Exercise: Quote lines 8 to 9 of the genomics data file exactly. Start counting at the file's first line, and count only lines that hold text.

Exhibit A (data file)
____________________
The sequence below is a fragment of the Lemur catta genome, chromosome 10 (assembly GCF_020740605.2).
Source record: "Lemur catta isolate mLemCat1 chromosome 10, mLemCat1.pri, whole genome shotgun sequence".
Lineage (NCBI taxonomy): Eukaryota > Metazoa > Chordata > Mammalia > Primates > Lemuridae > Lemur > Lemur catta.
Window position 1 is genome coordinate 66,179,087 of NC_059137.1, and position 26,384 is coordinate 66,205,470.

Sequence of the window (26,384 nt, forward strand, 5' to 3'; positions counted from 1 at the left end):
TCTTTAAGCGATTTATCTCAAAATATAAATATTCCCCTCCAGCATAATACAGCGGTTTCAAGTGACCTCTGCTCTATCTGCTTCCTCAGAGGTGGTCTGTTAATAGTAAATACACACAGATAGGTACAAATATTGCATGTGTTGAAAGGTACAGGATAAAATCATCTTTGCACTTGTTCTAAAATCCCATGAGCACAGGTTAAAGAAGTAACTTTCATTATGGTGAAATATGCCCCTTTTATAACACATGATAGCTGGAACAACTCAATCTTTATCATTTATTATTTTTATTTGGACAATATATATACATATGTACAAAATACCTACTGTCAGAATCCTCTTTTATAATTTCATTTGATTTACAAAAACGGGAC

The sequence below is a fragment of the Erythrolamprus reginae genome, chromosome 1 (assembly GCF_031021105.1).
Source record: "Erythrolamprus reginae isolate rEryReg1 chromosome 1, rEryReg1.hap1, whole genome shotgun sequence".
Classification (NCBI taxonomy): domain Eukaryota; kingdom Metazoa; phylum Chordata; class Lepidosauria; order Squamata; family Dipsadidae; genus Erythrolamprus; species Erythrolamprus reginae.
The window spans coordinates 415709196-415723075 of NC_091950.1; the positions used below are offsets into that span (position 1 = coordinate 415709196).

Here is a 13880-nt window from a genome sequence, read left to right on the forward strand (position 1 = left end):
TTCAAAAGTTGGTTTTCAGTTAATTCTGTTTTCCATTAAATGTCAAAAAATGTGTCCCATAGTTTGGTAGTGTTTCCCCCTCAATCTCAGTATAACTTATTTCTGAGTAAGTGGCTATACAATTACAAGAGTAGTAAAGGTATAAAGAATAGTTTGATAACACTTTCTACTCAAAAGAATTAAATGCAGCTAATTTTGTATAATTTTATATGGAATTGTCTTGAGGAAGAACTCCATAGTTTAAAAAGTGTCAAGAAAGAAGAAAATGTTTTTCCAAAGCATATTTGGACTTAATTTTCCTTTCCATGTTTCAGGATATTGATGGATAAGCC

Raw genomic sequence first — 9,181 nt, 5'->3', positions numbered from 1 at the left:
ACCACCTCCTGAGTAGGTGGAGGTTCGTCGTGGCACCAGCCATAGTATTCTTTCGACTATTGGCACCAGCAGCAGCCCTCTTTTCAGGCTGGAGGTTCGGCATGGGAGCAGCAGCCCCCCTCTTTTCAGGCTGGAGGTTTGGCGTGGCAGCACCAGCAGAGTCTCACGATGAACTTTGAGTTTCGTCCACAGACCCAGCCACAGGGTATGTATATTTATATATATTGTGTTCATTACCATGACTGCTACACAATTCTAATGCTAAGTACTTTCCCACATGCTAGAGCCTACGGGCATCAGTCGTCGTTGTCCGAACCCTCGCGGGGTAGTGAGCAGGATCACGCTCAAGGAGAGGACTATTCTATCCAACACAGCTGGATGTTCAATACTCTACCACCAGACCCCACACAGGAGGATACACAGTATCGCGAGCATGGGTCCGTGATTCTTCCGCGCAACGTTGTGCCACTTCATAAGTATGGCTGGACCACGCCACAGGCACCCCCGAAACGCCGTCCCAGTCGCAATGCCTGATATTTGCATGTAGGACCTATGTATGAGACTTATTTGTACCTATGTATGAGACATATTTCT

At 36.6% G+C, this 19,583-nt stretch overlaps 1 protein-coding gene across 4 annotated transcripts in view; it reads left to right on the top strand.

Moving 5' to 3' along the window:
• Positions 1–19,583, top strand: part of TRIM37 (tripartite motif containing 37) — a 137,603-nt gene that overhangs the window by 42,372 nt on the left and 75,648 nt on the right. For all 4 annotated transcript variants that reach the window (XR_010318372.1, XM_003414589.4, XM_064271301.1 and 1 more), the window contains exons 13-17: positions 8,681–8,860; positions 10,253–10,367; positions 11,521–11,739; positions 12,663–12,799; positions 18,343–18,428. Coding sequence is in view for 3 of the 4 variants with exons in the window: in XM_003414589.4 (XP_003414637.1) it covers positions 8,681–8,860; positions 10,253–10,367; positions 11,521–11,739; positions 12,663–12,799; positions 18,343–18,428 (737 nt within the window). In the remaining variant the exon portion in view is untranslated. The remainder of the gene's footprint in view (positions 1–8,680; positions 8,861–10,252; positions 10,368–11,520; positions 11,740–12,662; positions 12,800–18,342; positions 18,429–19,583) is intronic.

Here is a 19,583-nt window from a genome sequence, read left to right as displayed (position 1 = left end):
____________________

Source record: "Erythrolamprus reginae isolate rEryReg1 chromosome 1, rEryReg1.hap1, whole genome shotgun sequence".
Classification (NCBI taxonomy): domain Eukaryota; kingdom Metazoa; phylum Chordata; class Lepidosauria; order Squamata; family Dipsadidae; genus Erythrolamprus; species Erythrolamprus reginae.